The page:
What were they thinking at Volkswagen? Okay, so this particular company was particularly dumb. But how many others are close behind, just a bit smarter to keep out of the spotlight?
Remember the 1989 concept of “the end of history,” the widely accepted claim that human society had reached perfection, thanks to our relentless greed? Well, watch out: Unless we get our act together, here it comes.
Henry Mintzberg is the Cleghorn professor of management studies at McGill University in Montreal and author of Rebalancing Society: Radical Renewal Beyond Left, Right, and Center.
* The shared fate of Volkswagen and Wolfsburg, the German city it built, by Joanna Slater, the Globe and Mail,
* Nitrogen oxides in car exhaust kill tens of thousands in UK
New Scientist, Sept 22, 2015 (full text)
Do nitrogen oxides – NOx – directly damage health? Until recently their impact was considered mostly indirect, but that view is changing.
We have long known that NOx, and in particular NO2 – which form part of the discharge from car exhausts – are indirectly harmful. They contribute to the production of ozone and fine particulate matter less than 2.5 micrometres in size, called PM2.5. These are the two most notorious pollutants that can have an impact on human health. But the production of those notorious pollutants has made it difficult to establish whether there are health problems connected with the NO2 molecules themselves.
“NO2 correlated with other damage from other emission gases, so its contribution couldn’t be disentangled,” says Martin Williams of King’s College London. “Now, there’s much stronger evidence for independent effects of NO2.”
In the UK, a document published earlier this month by the government as part of a plan to reduce NOx concentrations estimated that the gases kill up to 23,500 UK citizens prematurely each year.
To put that in context, PM2.5 prematurely killed an estimated 430,000 people in the 28 EU countries in 2012, according to the European Environment Agency. Ozone is estimated to lead to about 16,000 premature deaths across Europe each year.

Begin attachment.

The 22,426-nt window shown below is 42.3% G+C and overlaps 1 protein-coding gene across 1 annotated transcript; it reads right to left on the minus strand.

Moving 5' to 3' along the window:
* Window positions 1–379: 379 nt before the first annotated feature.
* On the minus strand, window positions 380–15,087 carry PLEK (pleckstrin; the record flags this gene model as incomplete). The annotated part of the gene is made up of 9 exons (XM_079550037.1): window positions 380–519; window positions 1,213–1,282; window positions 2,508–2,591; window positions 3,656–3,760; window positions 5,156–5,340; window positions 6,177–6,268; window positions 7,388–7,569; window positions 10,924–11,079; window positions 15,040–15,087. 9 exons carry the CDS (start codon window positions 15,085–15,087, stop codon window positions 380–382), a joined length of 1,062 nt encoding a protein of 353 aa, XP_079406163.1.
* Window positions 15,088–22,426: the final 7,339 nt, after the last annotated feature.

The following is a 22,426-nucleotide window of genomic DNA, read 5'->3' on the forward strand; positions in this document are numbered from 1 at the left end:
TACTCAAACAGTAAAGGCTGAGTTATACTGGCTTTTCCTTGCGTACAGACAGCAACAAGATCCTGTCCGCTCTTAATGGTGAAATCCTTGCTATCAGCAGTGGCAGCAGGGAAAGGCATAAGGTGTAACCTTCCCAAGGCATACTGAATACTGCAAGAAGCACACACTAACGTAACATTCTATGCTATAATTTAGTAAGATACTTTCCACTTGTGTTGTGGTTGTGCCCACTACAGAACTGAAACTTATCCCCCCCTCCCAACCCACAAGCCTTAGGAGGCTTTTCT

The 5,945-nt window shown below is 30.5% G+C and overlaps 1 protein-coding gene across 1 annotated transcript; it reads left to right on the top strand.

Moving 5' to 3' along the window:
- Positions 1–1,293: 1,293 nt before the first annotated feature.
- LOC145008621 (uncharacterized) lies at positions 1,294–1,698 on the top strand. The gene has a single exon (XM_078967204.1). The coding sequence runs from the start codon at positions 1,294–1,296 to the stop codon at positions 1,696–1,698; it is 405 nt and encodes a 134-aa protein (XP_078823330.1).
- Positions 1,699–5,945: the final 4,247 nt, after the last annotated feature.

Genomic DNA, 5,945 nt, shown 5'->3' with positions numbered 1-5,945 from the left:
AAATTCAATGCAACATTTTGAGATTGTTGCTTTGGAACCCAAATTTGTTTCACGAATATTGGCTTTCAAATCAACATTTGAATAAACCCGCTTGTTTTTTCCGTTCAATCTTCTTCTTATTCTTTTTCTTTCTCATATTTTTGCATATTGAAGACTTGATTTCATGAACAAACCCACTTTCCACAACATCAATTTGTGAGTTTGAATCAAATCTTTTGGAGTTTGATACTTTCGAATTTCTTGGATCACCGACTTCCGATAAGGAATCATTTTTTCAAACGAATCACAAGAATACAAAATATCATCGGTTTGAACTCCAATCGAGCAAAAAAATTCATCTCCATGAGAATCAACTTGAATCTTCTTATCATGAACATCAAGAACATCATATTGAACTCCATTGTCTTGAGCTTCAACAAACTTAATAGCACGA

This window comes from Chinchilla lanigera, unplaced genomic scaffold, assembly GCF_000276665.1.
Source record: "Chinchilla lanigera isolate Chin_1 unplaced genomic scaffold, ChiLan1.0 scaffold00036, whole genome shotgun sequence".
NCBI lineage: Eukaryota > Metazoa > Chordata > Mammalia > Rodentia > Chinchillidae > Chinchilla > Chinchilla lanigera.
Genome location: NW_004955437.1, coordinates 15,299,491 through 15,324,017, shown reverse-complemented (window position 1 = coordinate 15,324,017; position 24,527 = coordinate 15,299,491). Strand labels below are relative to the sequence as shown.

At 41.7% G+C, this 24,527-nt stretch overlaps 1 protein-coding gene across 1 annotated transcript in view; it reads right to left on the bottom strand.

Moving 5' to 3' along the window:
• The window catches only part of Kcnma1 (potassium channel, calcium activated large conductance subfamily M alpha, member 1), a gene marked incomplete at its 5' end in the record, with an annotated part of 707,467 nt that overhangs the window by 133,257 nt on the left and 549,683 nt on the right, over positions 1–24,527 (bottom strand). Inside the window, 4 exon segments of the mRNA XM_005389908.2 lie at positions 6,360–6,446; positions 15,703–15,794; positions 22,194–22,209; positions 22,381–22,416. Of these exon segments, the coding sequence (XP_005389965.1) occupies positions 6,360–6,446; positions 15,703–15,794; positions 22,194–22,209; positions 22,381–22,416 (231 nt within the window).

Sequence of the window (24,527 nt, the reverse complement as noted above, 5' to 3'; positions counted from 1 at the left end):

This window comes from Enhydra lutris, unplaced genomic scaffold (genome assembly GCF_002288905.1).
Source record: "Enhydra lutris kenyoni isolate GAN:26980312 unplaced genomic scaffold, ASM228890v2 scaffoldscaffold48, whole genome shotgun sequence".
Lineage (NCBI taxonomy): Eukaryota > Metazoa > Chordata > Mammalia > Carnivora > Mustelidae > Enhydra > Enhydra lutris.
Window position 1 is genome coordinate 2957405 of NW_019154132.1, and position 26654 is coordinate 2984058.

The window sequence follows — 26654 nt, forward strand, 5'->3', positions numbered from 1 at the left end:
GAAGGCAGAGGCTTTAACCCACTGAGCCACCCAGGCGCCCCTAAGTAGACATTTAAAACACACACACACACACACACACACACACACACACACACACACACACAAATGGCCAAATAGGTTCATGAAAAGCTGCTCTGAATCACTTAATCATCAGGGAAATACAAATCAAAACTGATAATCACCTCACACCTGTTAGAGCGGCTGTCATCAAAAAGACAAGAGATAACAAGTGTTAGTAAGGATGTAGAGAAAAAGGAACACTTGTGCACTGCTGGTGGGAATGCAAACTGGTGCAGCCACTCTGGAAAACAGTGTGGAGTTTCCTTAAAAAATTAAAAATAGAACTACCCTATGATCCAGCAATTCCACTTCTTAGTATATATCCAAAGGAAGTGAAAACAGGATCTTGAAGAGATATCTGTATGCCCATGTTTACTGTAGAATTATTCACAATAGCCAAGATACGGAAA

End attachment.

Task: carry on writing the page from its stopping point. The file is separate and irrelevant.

The Europe-wide impact of NO2 hasn’t yet been established, says Martin Adams, head of the air pollution group at the European Environment Agency in Copenhagen, Denmark. “That’s something we will look into over the next year,” he says. But it’s clear that there is a health effect, he adds. “[NO2] is responsible for aggravating cardiovascular and respiratory disease.”
The World Health Organization, too, recognises the problem. NO2 is a direct hazard to health in its own right, the WHO concluded two years ago after an in-depth investigation of its impact.
The switch from petrol to diesel vehicles is making things worse because it increases the toxicity of NOx discharges from exhaust pipes. NOx is a mixture of nitric oxide (NO), which is harmless, and nitrogen dioxide (NO2). When diesel is burned in an engine instead of petrol, more NOx is produced overall, and 70 per cent of the NOx produced is NO2, compared with only 10 to 15 per cent when petrol is burned.
The UK government has put forward a plan to tackle NOx pollution, especially in cities like London, where last year the levels were more than twice the EU limit of 40 micrograms per cubic metre of air.
Williams says a diesel ban in cities – as proposed last year by the Mayor of Paris – is workable, but may not be politically acceptable. But there are plenty of alternatives proposed in the consultation, including creation of clean air zones within cities, fuel duty to disincentivise diesel use and economic incentives for drivers to switch to cleaner transport, such as e-cars and hybrid vehicles.